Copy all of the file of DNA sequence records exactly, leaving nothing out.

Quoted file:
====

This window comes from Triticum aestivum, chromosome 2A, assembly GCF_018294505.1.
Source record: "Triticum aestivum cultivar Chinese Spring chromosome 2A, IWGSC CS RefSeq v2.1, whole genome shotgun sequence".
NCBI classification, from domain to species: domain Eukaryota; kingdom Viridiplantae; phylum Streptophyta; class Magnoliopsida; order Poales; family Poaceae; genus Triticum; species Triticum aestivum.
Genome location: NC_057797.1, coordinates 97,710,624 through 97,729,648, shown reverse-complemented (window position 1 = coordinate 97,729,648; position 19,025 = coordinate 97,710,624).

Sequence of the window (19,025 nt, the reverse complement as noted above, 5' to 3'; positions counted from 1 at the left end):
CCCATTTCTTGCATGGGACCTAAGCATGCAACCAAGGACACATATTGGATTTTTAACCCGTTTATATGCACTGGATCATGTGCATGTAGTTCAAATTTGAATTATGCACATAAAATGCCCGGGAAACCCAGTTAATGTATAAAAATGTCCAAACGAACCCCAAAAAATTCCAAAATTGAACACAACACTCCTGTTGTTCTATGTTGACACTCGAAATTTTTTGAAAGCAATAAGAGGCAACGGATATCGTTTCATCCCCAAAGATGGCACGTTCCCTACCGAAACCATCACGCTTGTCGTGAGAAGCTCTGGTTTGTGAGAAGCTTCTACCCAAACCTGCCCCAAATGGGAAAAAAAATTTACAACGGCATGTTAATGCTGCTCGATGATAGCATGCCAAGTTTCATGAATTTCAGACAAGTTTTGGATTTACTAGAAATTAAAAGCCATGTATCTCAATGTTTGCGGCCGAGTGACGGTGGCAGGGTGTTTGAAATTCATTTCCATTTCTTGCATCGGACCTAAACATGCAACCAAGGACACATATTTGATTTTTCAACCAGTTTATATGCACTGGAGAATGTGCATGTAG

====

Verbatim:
This window comes from Triticum aestivum, chromosome 2A, assembly GCF_018294505.1.
Source record: "Triticum aestivum cultivar Chinese Spring chromosome 2A, IWGSC CS RefSeq v2.1, whole genome shotgun sequence".
NCBI classification, from domain to species: domain Eukaryota; kingdom Viridiplantae; phylum Streptophyta; class Magnoliopsida; order Poales; family Poaceae; genus Triticum; species Triticum aestivum.
Genome location: NC_057797.1, coordinates 97,710,624 through 97,729,648, shown reverse-complemented (window position 1 = coordinate 97,729,648; position 19,025 = coordinate 97,710,624).

Sequence of the window (19,025 nt, the reverse complement as noted above, 5' to 3'; positions counted from 1 at the left end):
CCCATTTCTTGCATGGGACCTAAGCATGCAACCAAGGACACATATTGGATTTTTAACCCGTTTATATGCACTGGATCATGTGCATGTAGTTCAAATTTGAATTATGCACATAAAATGCCCGGGAAACCCAGTTAATGTATAAAAATGTCCAAACGAACCCCAAAAAATTCCAAAATTGAACACAACACTCCTGTTGTTCTATGTTGACACTCGAAATTTTTTGAAAGCAATAAGAGGCAACGGATATCGTTTCATCCCCAAAGATGGCACGTTCCCTACCGAAACCATCACGCTTGTCGTGAGAAGCTCTGGTTTGTGAGAAGCTTCTACCCAAACCTGCCCCAAATGGGAAAAAAAATTTACAACGGCATGTTAATGCTGCTCGATGATAGCATGCCAAGTTTCATGAATTTCAGACAAGTTTTGGATTTACTAGAAATTAAAAGCCATGTATCTCAATGTTTGCGGCCGAGTGACGGTGGCAGGGTGTTTGAAATTCATTTCCATTTCTTGCATCGGACCTAAACATGCAACCAAGGACACATATTTGATTTTTCAACCAGTTTATATGCACTGGAGAATGTGCATGTAG